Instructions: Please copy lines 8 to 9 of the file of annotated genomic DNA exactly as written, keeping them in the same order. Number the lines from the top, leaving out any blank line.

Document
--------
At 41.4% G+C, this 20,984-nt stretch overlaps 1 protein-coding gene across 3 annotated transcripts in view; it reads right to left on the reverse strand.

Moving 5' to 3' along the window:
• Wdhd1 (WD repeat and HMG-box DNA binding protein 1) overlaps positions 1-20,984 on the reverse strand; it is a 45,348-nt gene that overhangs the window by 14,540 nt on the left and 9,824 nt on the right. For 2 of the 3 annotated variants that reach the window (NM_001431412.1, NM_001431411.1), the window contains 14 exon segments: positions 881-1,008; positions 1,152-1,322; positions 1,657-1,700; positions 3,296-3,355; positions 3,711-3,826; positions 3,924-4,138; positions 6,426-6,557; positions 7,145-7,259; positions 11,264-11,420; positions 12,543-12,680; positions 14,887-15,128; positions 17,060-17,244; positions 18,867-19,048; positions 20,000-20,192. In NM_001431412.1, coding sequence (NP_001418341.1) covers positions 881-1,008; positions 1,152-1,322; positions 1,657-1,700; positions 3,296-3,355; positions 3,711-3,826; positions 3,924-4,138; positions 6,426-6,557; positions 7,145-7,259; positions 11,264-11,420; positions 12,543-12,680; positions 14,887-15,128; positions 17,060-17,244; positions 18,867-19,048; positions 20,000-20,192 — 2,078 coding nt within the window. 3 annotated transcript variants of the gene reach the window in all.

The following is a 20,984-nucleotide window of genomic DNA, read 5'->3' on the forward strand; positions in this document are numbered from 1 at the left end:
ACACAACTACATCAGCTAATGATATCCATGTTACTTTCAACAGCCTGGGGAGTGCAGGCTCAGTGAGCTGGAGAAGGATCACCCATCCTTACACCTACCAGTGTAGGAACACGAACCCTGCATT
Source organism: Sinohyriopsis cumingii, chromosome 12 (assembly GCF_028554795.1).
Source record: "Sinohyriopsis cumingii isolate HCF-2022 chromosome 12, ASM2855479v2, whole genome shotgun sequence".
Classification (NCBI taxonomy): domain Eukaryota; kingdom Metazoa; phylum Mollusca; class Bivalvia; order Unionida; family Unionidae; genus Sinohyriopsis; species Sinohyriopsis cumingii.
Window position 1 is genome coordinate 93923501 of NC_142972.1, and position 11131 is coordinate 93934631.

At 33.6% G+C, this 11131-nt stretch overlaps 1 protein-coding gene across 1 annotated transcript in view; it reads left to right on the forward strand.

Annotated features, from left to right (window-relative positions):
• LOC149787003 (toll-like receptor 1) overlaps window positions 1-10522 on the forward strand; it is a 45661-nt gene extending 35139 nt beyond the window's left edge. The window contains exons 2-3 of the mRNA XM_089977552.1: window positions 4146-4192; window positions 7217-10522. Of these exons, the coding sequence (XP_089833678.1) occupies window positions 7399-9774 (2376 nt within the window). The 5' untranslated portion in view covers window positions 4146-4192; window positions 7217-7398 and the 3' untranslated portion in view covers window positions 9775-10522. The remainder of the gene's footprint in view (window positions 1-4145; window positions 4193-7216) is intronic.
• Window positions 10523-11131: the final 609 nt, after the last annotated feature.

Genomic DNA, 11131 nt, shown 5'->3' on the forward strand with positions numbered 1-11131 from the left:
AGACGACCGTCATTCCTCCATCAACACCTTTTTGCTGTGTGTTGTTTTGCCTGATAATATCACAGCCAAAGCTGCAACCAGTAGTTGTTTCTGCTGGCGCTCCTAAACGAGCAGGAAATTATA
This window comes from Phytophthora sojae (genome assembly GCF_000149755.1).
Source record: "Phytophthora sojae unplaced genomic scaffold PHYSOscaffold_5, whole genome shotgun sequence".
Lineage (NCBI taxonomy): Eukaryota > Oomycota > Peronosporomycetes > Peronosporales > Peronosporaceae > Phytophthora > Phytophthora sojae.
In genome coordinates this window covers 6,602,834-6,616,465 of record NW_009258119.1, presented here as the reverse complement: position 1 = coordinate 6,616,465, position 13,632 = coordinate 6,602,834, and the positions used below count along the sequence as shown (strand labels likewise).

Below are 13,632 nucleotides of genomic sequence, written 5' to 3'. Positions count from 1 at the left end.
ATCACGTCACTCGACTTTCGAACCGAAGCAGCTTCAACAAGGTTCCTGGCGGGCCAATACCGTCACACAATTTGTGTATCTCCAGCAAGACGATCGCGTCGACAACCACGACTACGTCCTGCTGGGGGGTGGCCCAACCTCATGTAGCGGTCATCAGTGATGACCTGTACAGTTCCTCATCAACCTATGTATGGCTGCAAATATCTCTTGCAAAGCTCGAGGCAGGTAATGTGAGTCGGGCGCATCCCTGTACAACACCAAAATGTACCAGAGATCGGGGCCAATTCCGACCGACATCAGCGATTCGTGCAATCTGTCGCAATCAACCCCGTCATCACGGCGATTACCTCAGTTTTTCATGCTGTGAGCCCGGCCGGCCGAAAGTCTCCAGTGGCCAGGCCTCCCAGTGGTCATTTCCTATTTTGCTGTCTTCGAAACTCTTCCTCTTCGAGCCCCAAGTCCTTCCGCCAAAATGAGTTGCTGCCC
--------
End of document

Classification (NCBI taxonomy): domain Eukaryota; kingdom Metazoa; phylum Mollusca; class Bivalvia; order Unionida; family Unionidae; genus Sinohyriopsis; species Sinohyriopsis cumingii.
Window position 1 is genome coordinate 93923501 of NC_142972.1, and position 11131 is coordinate 93934631.